Denish calls for end to pension deal

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SANTA FE — New Mexico’s budget problems are renewing calls for a repeal of the state’s return-to-work law that permits the practice of “double dipping.”

Lt. Gov. Diane Denish said Wednesday that she supports putting an end to double dipping, which allows public-sector workers eligible for retirement to briefly step down, then return to a government job while simultaneously collecting pension benefits.

 

 

Public employee union leaders also oppose double dipping and claim the practice is a drain on the state’s general fund.

Lawmakers approved a bill during this year’s regular legislative session that would have placed strict limitations on the law that allows double dipping, but Gov. Bill Richardson vetoed the measure after legal questions were raised.

Carter Bundy, the political and legislative director for the American Federation of State, County and Municipal Employees union in New Mexico, said he now favors reaching even further.

“I think we should get rid of double dipping altogether,” Bundy said. “I think we’re going to see the Legislature come back next year or in the following year and do just that.”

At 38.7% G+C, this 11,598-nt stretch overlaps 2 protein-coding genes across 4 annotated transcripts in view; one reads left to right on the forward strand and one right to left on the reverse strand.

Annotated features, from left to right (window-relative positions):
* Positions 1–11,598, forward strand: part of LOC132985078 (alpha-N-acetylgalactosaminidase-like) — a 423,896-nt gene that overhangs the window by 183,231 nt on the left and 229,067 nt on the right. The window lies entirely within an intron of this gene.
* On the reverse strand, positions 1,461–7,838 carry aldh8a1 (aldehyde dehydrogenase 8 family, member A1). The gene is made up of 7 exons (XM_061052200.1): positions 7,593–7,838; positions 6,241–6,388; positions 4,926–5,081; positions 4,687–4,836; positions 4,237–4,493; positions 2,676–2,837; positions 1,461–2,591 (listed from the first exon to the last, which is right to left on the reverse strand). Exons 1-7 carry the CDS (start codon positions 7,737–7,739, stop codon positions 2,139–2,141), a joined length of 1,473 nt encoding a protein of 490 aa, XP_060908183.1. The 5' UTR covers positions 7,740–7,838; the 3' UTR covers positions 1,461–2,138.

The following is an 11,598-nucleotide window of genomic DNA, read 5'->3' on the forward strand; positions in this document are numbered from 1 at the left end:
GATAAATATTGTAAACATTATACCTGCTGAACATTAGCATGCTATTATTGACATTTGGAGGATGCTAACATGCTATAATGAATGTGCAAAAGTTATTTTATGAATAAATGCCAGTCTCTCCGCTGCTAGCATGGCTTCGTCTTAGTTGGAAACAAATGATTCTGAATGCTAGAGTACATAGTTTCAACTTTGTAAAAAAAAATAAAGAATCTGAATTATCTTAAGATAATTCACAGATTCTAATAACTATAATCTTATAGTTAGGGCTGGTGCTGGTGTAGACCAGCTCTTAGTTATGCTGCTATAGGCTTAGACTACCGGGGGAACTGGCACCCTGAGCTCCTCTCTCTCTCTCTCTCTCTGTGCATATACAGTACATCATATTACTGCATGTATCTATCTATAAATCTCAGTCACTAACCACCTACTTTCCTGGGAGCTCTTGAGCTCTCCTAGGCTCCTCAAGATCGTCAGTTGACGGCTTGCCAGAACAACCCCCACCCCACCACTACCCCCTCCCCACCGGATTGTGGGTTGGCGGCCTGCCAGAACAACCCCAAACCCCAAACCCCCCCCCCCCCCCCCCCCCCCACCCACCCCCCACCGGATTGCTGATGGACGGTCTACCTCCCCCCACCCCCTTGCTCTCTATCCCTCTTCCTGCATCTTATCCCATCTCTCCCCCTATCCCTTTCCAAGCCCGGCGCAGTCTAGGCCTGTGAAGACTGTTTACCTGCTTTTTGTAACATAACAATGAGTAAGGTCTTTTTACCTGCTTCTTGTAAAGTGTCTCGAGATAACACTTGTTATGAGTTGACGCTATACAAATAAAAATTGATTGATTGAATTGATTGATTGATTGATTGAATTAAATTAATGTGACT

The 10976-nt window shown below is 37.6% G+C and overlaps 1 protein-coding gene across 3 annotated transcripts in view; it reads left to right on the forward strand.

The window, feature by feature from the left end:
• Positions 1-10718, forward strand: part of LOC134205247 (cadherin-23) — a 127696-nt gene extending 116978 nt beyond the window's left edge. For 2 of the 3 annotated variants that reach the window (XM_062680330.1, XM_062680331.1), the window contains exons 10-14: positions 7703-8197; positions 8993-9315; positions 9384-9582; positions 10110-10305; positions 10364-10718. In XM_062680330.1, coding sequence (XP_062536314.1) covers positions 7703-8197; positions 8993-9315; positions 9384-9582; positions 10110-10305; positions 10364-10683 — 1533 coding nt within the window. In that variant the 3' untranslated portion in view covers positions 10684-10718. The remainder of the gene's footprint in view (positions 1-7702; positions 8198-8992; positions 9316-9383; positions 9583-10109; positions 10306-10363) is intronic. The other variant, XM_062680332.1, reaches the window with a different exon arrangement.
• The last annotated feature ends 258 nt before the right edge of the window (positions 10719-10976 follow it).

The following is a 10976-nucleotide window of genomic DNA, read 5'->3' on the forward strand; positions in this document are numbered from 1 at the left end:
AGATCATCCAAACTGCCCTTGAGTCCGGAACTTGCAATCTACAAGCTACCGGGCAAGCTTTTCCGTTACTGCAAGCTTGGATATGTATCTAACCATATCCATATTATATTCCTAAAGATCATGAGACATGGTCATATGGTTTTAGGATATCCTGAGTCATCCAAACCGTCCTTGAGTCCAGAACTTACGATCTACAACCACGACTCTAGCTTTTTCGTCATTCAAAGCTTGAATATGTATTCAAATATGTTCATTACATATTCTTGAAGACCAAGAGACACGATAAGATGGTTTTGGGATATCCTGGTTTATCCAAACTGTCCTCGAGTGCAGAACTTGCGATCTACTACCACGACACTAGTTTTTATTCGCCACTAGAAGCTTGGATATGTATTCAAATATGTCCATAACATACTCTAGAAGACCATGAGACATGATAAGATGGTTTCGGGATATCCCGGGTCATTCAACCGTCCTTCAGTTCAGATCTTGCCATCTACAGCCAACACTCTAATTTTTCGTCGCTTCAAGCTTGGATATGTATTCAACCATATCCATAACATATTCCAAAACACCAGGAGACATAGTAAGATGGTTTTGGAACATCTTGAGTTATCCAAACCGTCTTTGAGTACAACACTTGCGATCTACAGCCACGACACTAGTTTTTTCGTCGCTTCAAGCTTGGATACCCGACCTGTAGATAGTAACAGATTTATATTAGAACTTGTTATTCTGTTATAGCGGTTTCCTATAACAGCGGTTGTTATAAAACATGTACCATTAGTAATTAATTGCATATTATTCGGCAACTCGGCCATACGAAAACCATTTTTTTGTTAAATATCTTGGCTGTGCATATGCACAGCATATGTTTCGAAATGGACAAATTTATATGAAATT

About 2,200 employees across all levels of government in New Mexico were identified earlier this year as double dippers.

The state’s return-to-work law that allows double dipping was implemented in 2004 as a way to help cities and counties staff hard-to-fill positions with experienced workers.

However, critics say the practice hurts morale by stifling internal promotions. Also, they point out, the government employer pays the returned employees’ would-be share of pension contributions, causing state and local governments to spend more money.

Rep. Luciano “Lucky” Varela, D-Santa Fe, who sponsored this year’s bill to limit double dipping, said he hopes Denish’s call to end double dipping will shed new light on the issue. He said that he was disappointed Richardson vetoed his bill this year but that he isn’t planning to introduce another bill for the session that begins in January.

New Mexico faces a projected $650 million deficit, although legislators passed a package of bills during a special session last month aimed at helping plug the budget gap.

Halting double dipping could save the state more than $7 million annually, Denish said.

“It’s not fair,” she said of the practice. “The state can’t afford it.”